Replacing all the polymer binder with bitumen emulsion caused an increase in corrosion phenomena, but partial replacement of the binder by bitumen emulsion showed, on the contrary, results similar to the control after the saline mist tests.

Example 7

In order to check compatibility of the bitumen emulsions with liquefiers employed in certain mortar formulations, a test was carried out on a formula containing a sodium sulfonate formol polymelamine type liquefier.

The formula adopted was as follows:

Bitumen emulsion: 150 g
Anti-foaming agent: Nopco 8034: 4.4 g
Cement CPA CEM 1 52.5 R from St Pierre la Cour: 450 g
Normal sand: 1350 g
Water: 171 g

The bitumen emulsion adopted was the same as that in example 5. To liquefy the mortar, 1% of liquefier (Melment F10) based on the powder was incorporated into the mixture. The mix was made up using a low speed Perrier mixer for 2 minutes. In order to measure mixture fluidity, spreading was done using an ASTM cone (small diameter: 70 mm, large diameter 100 mm, height 50 mm).

The following results were obtained:

Control: spreading of 100 mm

Liquefied mortar: spreading of 210 mm

It was noted that the bitumen emulsion did not influence the action of the liquefier. Also, compatibility with the liquefier polymer was good and no problem of flocculation was observed. Bitumen emulsions according to the invention can be used in liquefied formulae such as those for floor smoothing, finishes, binders, special mortars.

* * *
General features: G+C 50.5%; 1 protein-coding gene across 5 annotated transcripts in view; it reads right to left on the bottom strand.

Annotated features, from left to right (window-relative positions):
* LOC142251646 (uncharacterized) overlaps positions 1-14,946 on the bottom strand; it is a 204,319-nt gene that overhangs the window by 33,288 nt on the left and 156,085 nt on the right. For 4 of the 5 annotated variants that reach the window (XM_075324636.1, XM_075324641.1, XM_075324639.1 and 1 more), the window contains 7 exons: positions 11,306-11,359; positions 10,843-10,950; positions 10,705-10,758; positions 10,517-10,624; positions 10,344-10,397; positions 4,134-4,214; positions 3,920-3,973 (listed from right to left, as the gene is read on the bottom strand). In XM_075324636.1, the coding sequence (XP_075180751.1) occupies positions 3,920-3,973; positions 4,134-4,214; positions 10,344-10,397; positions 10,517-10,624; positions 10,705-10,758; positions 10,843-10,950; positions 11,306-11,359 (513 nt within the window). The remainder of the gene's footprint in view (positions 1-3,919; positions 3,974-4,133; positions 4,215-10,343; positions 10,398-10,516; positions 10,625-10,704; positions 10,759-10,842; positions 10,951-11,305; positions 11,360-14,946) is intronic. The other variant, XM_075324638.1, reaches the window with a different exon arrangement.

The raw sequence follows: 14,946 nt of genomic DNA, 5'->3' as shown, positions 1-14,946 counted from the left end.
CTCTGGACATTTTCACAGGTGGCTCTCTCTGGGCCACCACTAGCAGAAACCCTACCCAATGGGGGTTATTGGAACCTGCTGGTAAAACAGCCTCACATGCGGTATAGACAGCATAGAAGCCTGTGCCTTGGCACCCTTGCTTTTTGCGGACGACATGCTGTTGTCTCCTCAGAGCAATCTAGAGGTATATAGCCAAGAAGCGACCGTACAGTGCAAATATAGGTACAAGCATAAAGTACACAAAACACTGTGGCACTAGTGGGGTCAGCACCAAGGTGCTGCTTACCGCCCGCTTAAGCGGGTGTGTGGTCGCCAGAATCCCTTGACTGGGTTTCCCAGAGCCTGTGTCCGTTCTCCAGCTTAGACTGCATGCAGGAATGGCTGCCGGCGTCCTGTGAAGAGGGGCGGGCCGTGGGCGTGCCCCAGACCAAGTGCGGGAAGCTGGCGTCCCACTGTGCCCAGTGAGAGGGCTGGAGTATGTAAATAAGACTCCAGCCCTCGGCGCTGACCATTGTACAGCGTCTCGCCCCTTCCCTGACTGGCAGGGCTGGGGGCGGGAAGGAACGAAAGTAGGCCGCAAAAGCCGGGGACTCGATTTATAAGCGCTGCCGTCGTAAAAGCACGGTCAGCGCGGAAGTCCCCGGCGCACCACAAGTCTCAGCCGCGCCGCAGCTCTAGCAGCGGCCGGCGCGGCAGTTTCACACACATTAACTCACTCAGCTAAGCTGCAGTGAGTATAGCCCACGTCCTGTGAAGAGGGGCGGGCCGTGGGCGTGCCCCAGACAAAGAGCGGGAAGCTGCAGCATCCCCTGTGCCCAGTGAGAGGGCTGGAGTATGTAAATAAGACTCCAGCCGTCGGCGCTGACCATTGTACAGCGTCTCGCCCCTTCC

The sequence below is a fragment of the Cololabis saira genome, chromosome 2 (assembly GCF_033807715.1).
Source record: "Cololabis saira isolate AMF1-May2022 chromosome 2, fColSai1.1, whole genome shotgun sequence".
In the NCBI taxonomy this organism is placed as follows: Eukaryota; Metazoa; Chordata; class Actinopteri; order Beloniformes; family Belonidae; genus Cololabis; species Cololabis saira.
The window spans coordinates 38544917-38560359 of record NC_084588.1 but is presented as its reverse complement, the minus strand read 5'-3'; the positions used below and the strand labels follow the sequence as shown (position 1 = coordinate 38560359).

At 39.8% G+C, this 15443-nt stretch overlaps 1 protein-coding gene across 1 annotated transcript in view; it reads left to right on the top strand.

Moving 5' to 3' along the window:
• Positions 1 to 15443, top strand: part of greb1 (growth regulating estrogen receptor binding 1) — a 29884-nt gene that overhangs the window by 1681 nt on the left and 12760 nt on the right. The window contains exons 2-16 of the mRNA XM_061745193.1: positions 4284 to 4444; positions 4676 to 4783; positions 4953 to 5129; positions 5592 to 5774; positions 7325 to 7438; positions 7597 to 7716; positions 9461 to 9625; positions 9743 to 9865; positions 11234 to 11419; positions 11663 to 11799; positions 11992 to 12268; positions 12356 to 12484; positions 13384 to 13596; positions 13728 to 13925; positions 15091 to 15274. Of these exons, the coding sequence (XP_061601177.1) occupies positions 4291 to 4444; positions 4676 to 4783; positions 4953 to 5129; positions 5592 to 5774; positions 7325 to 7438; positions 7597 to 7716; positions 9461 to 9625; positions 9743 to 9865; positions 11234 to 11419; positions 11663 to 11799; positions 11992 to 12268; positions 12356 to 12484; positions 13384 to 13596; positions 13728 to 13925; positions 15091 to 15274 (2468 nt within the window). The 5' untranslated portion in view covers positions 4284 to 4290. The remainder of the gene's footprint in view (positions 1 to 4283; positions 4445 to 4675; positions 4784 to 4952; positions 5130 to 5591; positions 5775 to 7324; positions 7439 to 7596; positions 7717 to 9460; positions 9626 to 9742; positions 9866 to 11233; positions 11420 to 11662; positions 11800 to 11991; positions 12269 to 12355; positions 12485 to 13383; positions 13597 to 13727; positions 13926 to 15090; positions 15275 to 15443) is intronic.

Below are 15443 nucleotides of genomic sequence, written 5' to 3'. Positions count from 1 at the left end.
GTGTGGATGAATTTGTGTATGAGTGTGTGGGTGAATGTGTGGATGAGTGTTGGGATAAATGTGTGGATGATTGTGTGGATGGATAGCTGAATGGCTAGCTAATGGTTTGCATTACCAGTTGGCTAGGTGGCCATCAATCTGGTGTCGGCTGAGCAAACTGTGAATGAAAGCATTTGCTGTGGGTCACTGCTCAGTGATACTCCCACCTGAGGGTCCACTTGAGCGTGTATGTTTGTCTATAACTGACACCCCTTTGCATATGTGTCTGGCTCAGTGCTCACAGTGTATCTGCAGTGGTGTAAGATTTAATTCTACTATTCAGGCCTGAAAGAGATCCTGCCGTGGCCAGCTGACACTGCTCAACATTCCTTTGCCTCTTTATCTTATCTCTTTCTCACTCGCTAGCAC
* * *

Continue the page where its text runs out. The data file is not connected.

Example 8

Like in example 5, a thick plastic coating was made using a mixture of a polymer dispersion and bitumen emulsion, having the following formula:

cellulose ether (Tylose MHEC 10000, from Clairant) 2.5
biocide (Troysan 186, from Troy company) 0.2
water 49
28% ammonia solution 1.1
dispersant (Dispex Ato, Allied Colloids) 2.7
anti-foaming agent (Nopco 8034, Henkel Nopco) 2.0
titanium dioxide (Tioxide RHD2, Tioxyde Co.) 61.5
CaCO3:
(Mikhart 40, Provencale de Travaux) 144
(Mikhart 130, Provencale de Travaux) 91.8
silica (BE 31, Sifraca) 297.5
siliceous granulate (16/14/3 silica and kaolin) 123
dry binder 102.5
water (incorporated with binder) 102.5
coalescent agent (butylglycidol) 15.5
thickener (Rheo 3000, Coatex) 4.2

The control was the same as in example 5, the polymer chosen being Rhodopos DS 1029 from Rhodia.

As above, an emulsion was made using 70/100 pigmentable bitumen from Shell having a bitumen concentration of 60%. The surfactant used in the emulsion was a nonylphenol 15 EO in a concentration of 3%, and, additionally, Welan gum was added in an amount of 0.05% as thickener, along with an anti-foaming agent (for example Nopco 8034) in an amount of 1%.

The formulation was made up in the same way as in example 5. Tests were carried out with the polymer binder substituted by bitumen emulsion in an amount of 20%. No problem of formulation or incompatibility was observed.

Example 9

A mortar-adhesive was made up using Portland cement with the following formulae:

Formula A
Portland cement 350 g
sand 590 g
cellulose ether 3 g
(Culminal MHEC 15000 PFF from Aqualon)
anti-foaming agent 2 g
(Nopco 8034, Henkel Nopco)
calcium formiate 5 g
polymer (Primal 2727, Rohm and Haas) 100 g
water 175 g

Formula B
Portland cement 350 g